Media reports suggest the farm economy is about to face a rash of bankruptcies. But is agriculture really headed for another ‘80s-style meltdown?
Not according to Farm Credit Mid-America CEO Bill Johnson. We sat down with Johnson at Commodity Classic to discuss financial stress, farmer adaption, marketing, and young farmers. Here’s what we learned:
Farm Futures: With four straight years of low prices, the farm economy continues to struggle. What are you seeing?
Johnson: We’re really not seeing much of a change in numbers on bankruptcies, especially with our customers. They’re still pretty rare. Statistically the numbers have jumped, but they have also been at historical lows in my lifetime.
We have seen some stress in the industry, but our customer base has been resilient. Farmers are adapting and adjusting their operations. Most of our customers either broke even or made money last year. That’s not what you see in the headlines.
Yields helped. Government programs at end of the year related to tariffs, helped. But each year, farmers get to be better financial managers. I really think financial management is what’s doing it. We’ve seen farmers be able to take input costs out of a field.
Considering the reduction in overall income it’s been pretty amazing the results so far. We’re pleasantly surprised at the resilience of our farmers.
FF: With a weak outlook for commodities should corn and soybean farmers ‘de-commoditize’ their businesses?
Johnson: There are a few operations looking to diversify, especially in typical corn-soybean farms, but at the same time there is a limited number of diversifications you can do. It’s not a large expansion. We’ve seen livestock come back into play, both swine and poultry. Some strictly grain operations are expanding and adding grower barns.
They are bringing in business plans, profit loss projections. The question is, do they have enough staying power as they start up to make the new venture profitable? Can you diversify and still make money? We’re seeing some of that but not large numbers.
FF: How has the farm economy impacted agribusiness?
Johnson: Suppliers, like farmers, come in many different sizes. We have small agribusinesses all the way up to the large conglomerates. It’s tougher for the smaller companies, it’s tougher for them to compete compared to bigger operations. In that regard there’s similarity between producers and suppliers. As you think about the future, will smaller farmers come together and be able to leverage buying capabilities by working together? There is scale advantage in large operations.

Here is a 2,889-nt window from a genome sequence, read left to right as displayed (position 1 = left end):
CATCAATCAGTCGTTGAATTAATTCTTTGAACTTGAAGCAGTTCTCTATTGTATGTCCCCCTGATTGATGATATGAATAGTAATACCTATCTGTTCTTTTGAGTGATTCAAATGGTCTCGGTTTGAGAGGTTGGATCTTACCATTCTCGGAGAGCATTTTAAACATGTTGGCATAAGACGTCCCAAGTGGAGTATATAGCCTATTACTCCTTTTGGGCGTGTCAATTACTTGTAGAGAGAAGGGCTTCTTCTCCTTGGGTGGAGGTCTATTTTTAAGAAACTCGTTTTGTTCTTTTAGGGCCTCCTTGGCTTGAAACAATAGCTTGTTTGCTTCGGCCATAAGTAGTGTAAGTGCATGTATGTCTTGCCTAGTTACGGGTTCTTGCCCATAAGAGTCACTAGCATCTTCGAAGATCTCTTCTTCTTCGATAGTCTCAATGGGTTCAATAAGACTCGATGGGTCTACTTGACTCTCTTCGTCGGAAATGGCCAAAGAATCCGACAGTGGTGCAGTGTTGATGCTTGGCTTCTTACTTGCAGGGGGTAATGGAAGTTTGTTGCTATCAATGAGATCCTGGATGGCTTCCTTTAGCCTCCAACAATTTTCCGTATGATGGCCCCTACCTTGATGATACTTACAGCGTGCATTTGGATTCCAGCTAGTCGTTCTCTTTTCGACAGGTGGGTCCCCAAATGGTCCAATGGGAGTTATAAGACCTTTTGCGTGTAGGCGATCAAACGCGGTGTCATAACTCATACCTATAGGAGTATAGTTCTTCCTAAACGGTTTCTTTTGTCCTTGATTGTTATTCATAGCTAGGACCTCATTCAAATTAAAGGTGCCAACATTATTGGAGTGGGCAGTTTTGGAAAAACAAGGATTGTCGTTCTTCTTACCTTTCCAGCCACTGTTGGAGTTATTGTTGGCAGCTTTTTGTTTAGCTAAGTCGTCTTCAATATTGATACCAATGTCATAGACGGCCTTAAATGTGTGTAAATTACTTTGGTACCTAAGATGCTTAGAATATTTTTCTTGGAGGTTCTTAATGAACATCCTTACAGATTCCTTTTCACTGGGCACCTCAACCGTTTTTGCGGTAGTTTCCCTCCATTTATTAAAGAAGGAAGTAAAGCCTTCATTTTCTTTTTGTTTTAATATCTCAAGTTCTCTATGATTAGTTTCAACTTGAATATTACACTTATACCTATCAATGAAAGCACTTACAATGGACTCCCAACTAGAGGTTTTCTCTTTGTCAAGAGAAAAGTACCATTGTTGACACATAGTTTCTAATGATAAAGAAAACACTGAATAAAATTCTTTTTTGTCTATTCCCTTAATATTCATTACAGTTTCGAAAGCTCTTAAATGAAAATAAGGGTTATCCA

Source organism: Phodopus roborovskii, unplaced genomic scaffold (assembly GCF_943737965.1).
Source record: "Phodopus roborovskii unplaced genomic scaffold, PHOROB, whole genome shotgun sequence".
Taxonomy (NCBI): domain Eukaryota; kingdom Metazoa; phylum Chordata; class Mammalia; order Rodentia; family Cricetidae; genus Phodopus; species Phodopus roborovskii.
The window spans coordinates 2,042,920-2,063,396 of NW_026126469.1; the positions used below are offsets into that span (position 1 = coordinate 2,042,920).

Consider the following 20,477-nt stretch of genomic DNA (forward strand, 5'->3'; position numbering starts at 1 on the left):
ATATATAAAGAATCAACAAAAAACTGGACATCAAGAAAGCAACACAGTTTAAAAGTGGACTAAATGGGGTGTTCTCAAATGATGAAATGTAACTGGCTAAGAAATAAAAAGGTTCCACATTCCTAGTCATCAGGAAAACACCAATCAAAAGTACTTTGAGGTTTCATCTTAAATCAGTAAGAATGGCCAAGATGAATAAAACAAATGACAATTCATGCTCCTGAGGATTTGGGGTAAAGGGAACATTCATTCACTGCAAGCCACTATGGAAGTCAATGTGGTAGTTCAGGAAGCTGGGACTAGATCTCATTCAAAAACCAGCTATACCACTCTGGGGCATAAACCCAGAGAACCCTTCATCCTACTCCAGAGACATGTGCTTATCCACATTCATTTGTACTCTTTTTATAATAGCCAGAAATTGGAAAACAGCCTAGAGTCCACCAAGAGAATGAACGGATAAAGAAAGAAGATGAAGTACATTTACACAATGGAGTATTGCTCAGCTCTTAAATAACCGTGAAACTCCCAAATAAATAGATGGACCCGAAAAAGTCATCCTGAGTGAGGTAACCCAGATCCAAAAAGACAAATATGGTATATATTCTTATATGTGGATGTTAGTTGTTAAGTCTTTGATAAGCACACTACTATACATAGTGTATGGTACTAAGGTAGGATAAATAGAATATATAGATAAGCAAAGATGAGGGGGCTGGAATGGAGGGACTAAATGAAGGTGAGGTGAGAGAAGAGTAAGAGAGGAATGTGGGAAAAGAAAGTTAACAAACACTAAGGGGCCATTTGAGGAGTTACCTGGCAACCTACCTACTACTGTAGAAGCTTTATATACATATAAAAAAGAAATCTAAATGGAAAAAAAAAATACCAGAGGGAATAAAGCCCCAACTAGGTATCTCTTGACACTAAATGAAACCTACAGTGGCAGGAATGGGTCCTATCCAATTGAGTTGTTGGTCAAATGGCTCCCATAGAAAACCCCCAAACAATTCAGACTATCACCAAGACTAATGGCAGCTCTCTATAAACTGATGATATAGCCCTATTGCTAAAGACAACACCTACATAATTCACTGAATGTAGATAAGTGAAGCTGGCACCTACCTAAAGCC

FF: How are young farmers different from their fathers and mothers in terms of business skills?
Johnson: In Farm Credit we have a specialized young and beginning farmer program and to qualify for our best rates you must go to financial management classes that we put on in partnership with universities. We expected them to be very data driven and seek that education online; but we discovered that they like that network. They have a hunger to learn and get together with other young farmers. They want to figure out how to leverage their data with other farmers to improve their business.
We’re also finding that with more experienced producers, they are interested in benchmarking their farm against other farmers of the same size. So, being more data-driven is not necessarily a generational thing – it really depends on the attitude of that farm manager and how they look at their operation.
FF: What do farmers need to do to survive this prolonged downturn?
Johnson: We’ve been great producers, maximizing yields, doing little things to grow a crop better. I do believe people are now looking at how we market, and how we make decisions that maximize overall profitability, not just produce a big crop.
The sophistication level across agriculture is rising. We’ve got to be really good business people in addition to being good producers. We’re training our staff differently so that the result is, farmers are going to be business people first and producers second; we see that as a shift in the industry.
It’s a shift for the better, but there will be some hard growing pains.
FF: Some people say the three things that caused the ‘80s farm crash were trade issues, high surplus and high interest rates. Two of those three are in play today. Are we headed for another ‘80s-style downturn?
Johnson: As you think about the future the past can be beneficial, but it can also be limiting. We have worked diligently with our customers to lock in historic low interest rates. So, if the rates do take off in 5 to 10 years that’s one risk we’ve taken off the table, and that just wasn’t the case in the ‘80s.
It’s how you manage risk. Folks are better marketers; they’re using hedging, crop insurance – a lot of these things weren’t in place in the ‘80s. There’s a lot of tools and techniques farmers can use to protect themselves from worst case scenarios.
How long do we stay in this economic cycle? Some things are out of a producer’s hands. You have to step back and say, what are the things I can control, and use those tools effectively. We encourage people to talk to their lender and consider them a part of their insider team. Keep in constant communication on those ‘next level’ risks down the road, and think about how to prepare for those risks, today.